Pew Report: Philadelphia’s Middle Class Is Shrinking

Map of Pennsylvania highlighting Philadelphia ...

Map of Pennsylvania highlighting Philadelphia County (Photo credit: Wikipedia)

The Philadelphia middle class, a backbone of economic vitality that once made up the majority of residents in most of the city’s neighborhoods, has declined in steep numbers since 1970, from 59 percent to 42 percent by 2010, according to a report released Monday, the first of its kind.

The precipitous decline of adults within this long-celebrated class occurred widely across the city and most sharply before 2000, sparing only chunks of Far Northeast Philadelphia and Roxborough and smaller pockets elsewhere. Those areas remained majority middle-class as of a few years ago, said the Pew Charitable Trusts, which spearheaded the study.

The data capture what has been sensed and dreaded by policymakers for years: Philadelphia is decidedly poorer than when it was a manufacturing powerhouse, losing even a greater share of higher-taxpaying middle-class residents than the nation as a whole, and failing even to see increases in its upper-class population to match other cities that fared better.

Whether middle-class Philadelphians fell into a lower-income class, moved into the suburbs, or died is not shown by Pew’s analysis, as researchers have found such detailed tracking to be elusive.

Read more at http://www.philly.com/philly/news/20140225_New_Pew_report_shows_city_s_middle-class_shrinking.html#GakidtL6rbcd5xYK.99

Enhanced by Zemanta
Advertisements

Pittsburgh #2: Top 10 Cities To Achieve The American Dream

A map of Pittsburgh, Pennsylvania with its nei...

A map of Pittsburgh, Pennsylvania with its neighborhoods labeled. For use primarily in the list of Pittsburgh neighborhoods. (Photo credit: Wikipedia)

One of the most important lessons from today’s blockbuster social mobility report is that place matters. (And, because your parents choose the place where you’re born and live, parents matter.)

Tucked into the appendix are two colorful maps of America that tell you where social mobility—the chance to move up the income ladder, a.k.a. The American Dream—is living and where it’s not. First, the graphs. Then, five facts. [GlossaryAbsolute upward mobility measures how children stack up to their parents. Relative mobility measures their chances of moving up or down the income ladder relative to their peers. Different measures; similar stories. Lighter colors suggest higher mobility.]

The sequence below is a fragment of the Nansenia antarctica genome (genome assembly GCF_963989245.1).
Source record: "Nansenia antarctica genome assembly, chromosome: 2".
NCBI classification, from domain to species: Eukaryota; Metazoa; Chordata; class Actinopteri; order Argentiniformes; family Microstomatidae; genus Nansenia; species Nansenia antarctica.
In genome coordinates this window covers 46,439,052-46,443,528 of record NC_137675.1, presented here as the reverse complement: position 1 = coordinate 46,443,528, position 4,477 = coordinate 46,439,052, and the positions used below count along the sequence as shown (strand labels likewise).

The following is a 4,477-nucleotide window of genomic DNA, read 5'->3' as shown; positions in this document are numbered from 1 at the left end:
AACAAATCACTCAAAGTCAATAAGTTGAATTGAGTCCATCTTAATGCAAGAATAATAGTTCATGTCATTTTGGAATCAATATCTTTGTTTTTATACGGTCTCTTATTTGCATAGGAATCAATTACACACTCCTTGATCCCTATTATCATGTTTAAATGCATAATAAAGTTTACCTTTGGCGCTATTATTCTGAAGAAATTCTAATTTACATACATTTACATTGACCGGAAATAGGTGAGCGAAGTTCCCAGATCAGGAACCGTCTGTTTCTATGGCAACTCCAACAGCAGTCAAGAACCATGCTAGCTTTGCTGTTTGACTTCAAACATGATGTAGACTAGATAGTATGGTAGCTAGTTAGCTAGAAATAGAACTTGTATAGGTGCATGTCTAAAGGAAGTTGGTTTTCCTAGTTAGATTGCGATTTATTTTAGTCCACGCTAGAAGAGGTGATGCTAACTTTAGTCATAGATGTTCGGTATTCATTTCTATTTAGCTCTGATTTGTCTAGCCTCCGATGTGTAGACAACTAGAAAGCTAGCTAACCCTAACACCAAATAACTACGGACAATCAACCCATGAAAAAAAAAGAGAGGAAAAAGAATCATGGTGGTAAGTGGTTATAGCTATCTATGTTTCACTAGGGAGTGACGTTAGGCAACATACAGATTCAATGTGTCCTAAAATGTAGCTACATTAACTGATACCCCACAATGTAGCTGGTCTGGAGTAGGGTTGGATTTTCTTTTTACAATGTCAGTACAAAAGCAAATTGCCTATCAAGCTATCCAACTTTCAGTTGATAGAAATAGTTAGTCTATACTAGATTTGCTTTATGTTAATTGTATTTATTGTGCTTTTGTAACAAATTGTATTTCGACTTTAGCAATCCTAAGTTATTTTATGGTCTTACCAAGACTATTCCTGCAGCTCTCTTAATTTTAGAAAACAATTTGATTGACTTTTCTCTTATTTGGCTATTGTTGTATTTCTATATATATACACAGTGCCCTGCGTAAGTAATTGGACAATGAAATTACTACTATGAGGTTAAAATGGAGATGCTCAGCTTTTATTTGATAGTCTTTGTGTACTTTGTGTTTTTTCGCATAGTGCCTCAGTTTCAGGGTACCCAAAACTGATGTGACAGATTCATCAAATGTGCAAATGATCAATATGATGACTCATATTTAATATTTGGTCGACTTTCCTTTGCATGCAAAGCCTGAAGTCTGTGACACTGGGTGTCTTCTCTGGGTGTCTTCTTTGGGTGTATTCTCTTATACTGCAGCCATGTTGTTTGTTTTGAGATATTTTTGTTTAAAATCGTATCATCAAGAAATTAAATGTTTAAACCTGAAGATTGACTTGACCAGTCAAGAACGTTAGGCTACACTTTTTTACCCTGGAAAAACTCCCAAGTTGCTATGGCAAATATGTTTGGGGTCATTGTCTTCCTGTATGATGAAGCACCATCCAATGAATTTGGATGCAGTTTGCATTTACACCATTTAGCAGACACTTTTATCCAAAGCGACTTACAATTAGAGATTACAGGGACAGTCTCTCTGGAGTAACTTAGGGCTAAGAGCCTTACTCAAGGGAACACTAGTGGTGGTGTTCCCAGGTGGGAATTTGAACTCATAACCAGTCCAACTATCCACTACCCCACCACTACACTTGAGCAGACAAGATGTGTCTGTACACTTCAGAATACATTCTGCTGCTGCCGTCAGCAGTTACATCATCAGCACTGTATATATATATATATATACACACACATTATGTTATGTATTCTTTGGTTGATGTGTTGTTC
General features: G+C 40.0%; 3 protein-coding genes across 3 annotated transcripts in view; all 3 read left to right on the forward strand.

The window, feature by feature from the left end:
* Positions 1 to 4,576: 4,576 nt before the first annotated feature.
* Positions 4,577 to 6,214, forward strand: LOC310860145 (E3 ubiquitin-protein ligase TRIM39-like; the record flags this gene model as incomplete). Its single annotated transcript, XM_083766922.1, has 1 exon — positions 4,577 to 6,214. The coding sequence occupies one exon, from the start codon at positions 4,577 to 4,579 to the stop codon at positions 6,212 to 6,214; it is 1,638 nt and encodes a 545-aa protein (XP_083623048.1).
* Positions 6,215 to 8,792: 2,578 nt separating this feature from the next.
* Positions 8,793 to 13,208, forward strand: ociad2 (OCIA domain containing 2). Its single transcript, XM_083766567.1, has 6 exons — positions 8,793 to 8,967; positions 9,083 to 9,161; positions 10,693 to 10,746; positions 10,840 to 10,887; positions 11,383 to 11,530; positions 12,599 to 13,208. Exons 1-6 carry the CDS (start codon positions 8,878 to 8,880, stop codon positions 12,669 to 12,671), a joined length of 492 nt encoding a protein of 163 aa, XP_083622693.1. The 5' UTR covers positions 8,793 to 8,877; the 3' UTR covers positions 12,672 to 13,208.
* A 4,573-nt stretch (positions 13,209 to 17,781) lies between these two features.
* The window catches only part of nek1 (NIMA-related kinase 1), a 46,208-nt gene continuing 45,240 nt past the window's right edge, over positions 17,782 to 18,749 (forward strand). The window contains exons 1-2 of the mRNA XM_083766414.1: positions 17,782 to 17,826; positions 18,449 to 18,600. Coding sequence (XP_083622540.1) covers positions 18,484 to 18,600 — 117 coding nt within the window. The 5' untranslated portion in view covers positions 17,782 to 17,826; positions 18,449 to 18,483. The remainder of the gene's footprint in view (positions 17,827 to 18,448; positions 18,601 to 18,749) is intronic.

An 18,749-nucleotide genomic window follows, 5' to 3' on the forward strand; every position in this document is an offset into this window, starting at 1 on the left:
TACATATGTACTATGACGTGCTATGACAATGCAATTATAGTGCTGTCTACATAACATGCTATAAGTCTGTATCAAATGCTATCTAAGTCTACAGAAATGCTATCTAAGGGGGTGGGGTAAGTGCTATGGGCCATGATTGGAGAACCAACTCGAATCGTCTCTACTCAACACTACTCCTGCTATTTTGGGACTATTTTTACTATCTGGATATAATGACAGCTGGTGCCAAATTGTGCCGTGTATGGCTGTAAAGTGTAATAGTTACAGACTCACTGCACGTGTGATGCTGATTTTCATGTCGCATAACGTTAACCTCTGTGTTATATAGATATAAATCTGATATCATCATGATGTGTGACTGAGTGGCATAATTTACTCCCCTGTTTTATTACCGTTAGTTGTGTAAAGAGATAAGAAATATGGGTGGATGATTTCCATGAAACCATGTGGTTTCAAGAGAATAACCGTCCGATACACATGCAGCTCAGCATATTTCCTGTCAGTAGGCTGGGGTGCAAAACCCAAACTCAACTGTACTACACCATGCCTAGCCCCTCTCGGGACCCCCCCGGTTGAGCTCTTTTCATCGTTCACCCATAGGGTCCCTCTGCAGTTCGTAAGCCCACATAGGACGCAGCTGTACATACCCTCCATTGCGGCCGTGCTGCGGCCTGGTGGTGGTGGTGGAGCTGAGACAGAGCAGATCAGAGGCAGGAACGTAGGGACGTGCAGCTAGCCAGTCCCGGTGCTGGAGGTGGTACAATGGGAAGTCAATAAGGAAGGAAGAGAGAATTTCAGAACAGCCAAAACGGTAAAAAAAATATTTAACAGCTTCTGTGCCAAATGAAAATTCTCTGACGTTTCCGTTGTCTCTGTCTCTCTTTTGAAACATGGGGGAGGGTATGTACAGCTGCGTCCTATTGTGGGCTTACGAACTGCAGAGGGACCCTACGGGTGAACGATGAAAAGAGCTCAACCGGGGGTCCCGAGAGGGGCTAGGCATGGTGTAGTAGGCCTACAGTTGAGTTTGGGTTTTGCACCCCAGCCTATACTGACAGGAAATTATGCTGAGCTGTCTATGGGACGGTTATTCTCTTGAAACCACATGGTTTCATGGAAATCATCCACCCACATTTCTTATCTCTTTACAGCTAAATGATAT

To check out the rankings and maps, click here: http://www.theatlantic.com/business/archive/2014/01/the-geography-of-the-american-dream/283308/

Enhanced by Zemanta

Study: Pittsburgh’s Social Mobility Among Best In U.S.

Locator map of the Greater Pittsburgh metro ar...

Locator map of the Greater Pittsburgh metro area in the western part of the of . Red denotes the Pittsburgh Metropolitan Statistical Area, and yellow denotes the New Castle Micropolitan Statistical Area, which is included in the Pittsburgh-New Castle CSA. (Photo credit: Wikipedia)

The rags-to-riches, Great Gatsby-esque storyline may be more reality than fiction in the Pittsburgh area, a national study suggests.

Pittsburgh is in the top tier of cities for social mobility, according to a report released this week.  The survey, which incorporated earnings filings from millions of Americans to assess people’s likelihood of moving between income classes, found that Pittsburghers born to parents who make just $30,000 per year typically move further up the income ladder than similar people in any of America’s 50 largest commuter areas except Salt Lake City.

And on a more regional level, Pittsburgh stands out among communities in the Rust Belt for its propensity toward social mobility.

“Pittsburgh does look more like an outlier from the perspective of the general economic situation, from the types of economic shocks that have been hitting that region in the past 20 years,” said Nathaniel Hendren, a Harvard economist and one of the report’s four authors, who hail from Harvard and the University of California, Berkeley, and are affiliated with the National Bureau of Economic Research.

Read more: http://www.post-gazette.com/stories/business/news/study-pittsburghs-social-mobility-among-best-in-us-696470/#ixzz2Zt4OJRJU